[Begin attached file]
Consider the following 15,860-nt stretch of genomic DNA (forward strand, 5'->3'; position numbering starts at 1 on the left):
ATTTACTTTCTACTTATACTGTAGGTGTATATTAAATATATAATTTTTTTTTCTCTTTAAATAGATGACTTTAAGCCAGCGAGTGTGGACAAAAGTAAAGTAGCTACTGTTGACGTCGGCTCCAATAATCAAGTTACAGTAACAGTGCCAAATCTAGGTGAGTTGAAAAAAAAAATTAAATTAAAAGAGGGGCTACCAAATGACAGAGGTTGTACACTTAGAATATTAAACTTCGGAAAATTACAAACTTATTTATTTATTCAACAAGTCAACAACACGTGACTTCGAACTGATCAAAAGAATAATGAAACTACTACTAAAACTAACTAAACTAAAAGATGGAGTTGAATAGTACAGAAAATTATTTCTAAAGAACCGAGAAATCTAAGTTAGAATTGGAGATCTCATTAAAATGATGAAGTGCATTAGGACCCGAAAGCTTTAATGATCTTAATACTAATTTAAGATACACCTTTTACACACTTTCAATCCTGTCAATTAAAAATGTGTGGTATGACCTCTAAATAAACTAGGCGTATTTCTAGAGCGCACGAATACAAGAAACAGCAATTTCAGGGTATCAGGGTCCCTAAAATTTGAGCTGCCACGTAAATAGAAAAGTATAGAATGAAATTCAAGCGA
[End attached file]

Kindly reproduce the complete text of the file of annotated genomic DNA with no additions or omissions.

Consider the following 15,860-nt stretch of genomic DNA (forward strand, 5'->3'; position numbering starts at 1 on the left):
ATTTACTTTCTACTTATACTGTAGGTGTATATTAAATATATAATTTTTTTTTCTCTTTAAATAGATGACTTTAAGCCAGCGAGTGTGGACAAAAGTAAAGTAGCTACTGTTGACGTCGGCTCCAATAATCAAGTTACAGTAACAGTGCCAAATCTAGGTGAGTTGAAAAAAAAAATTAAATTAAAAGAGGGGCTACCAAATGACAGAGGTTGTACACTTAGAATATTAAACTTCGGAAAATTACAAACTTATTTATTTATTCAACAAGTCAACAACACGTGACTTCGAACTGATCAAAAGAATAATGAAACTACTACTAAAACTAACTAAACTAAAAGATGGAGTTGAATAGTACAGAAAATTATTTCTAAAGAACCGAGAAATCTAAGTTAGAATTGGAGATCTCATTAAAATGATGAAGTGCATTAGGACCCGAAAGCTTTAATGATCTTAATACTAATTTAAGATACACCTTTTACACACTTTCAATCCTGTCAATTAAAAATGTGTGGTATGACCTCTAAATAAACTAGGCGTATTTCTAGAGCGCACGAATACAAGAAACAGCAATTTCAGGGTATCAGGGTCCCTAAAATTTGAGCTGCCACGTAAATAGAAAAGTATAGAATGAAATTCAAGCGA